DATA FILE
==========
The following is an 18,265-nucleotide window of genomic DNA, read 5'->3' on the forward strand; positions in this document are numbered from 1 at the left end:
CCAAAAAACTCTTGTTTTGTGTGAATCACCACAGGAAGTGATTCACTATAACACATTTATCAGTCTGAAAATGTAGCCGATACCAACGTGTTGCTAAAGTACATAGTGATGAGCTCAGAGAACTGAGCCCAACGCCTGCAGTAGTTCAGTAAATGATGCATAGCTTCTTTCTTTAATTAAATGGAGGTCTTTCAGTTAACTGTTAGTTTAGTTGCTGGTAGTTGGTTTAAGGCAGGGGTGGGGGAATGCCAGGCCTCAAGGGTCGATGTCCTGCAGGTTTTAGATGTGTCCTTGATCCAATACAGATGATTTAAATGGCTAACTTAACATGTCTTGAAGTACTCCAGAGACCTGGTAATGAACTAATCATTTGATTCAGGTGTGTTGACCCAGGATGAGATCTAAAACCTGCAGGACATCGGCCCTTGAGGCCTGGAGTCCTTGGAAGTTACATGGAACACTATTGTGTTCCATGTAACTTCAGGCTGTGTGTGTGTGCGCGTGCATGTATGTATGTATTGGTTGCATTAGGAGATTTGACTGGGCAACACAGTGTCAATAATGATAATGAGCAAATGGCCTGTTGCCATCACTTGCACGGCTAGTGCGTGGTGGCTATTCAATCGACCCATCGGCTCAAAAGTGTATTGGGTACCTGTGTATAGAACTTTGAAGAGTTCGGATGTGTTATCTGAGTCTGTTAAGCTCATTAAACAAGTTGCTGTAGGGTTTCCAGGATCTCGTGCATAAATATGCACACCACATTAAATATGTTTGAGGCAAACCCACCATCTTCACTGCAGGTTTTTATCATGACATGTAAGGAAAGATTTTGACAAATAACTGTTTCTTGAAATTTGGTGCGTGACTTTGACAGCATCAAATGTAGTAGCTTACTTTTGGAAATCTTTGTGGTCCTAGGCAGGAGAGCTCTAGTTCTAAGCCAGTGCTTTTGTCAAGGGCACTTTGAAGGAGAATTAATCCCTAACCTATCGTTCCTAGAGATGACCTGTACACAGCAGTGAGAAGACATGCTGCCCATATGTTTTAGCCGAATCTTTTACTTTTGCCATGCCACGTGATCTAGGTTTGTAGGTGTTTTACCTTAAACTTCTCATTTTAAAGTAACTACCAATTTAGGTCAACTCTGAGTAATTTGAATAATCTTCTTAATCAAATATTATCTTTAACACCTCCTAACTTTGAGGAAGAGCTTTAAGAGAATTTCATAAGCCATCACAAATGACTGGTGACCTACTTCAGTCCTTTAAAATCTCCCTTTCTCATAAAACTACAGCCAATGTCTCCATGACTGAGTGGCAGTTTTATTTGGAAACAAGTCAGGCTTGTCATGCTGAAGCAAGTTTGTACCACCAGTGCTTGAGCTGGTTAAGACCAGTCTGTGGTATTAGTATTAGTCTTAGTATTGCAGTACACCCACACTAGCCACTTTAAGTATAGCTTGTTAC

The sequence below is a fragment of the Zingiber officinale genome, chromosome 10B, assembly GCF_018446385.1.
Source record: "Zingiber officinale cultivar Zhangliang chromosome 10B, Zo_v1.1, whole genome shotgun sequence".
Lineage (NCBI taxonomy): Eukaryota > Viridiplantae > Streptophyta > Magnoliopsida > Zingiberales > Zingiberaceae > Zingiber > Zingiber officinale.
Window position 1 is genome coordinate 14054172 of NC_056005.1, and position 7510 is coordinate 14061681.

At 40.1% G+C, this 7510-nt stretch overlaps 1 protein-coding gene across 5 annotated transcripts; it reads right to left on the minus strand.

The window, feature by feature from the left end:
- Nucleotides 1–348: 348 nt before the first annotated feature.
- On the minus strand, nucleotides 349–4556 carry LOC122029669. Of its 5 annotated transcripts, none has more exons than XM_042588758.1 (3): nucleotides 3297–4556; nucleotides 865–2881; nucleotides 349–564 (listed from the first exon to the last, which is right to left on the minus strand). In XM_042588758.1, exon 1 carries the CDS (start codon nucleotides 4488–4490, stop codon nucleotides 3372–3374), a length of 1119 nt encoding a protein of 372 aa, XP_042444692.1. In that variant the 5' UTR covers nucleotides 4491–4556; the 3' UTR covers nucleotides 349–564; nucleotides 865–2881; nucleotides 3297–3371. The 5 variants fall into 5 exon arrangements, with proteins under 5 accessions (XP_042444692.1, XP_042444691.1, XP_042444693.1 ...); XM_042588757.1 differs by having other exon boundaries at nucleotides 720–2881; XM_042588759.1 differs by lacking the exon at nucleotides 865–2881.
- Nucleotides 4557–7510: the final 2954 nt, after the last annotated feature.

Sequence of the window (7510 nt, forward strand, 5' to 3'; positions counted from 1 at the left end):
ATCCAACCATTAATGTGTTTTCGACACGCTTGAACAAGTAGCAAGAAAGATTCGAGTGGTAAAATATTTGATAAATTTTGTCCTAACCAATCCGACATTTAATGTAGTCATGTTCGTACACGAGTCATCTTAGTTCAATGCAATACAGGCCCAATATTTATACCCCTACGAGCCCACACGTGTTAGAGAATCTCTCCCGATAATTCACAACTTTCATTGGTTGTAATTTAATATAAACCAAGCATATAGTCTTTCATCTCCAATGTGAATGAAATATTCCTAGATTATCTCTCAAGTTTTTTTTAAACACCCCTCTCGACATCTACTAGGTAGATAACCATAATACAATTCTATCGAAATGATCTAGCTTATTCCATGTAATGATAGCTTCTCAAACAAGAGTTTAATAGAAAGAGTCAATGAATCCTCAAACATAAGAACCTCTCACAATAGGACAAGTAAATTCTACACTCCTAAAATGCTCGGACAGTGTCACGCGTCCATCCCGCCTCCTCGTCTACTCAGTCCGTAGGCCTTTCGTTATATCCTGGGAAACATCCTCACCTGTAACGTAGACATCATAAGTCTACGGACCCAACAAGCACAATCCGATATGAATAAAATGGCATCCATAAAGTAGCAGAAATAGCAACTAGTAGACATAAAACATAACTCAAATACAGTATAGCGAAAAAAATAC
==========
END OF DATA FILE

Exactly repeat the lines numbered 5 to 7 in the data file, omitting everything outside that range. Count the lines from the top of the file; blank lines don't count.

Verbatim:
Lineage (NCBI taxonomy): Eukaryota > Viridiplantae > Streptophyta > Magnoliopsida > Zingiberales > Zingiberaceae > Zingiber > Zingiber officinale.
Window position 1 is genome coordinate 14054172 of NC_056005.1, and position 7510 is coordinate 14061681.

At 40.1% G+C, this 7510-nt stretch overlaps 1 protein-coding gene across 5 annotated transcripts; it reads right to left on the minus strand.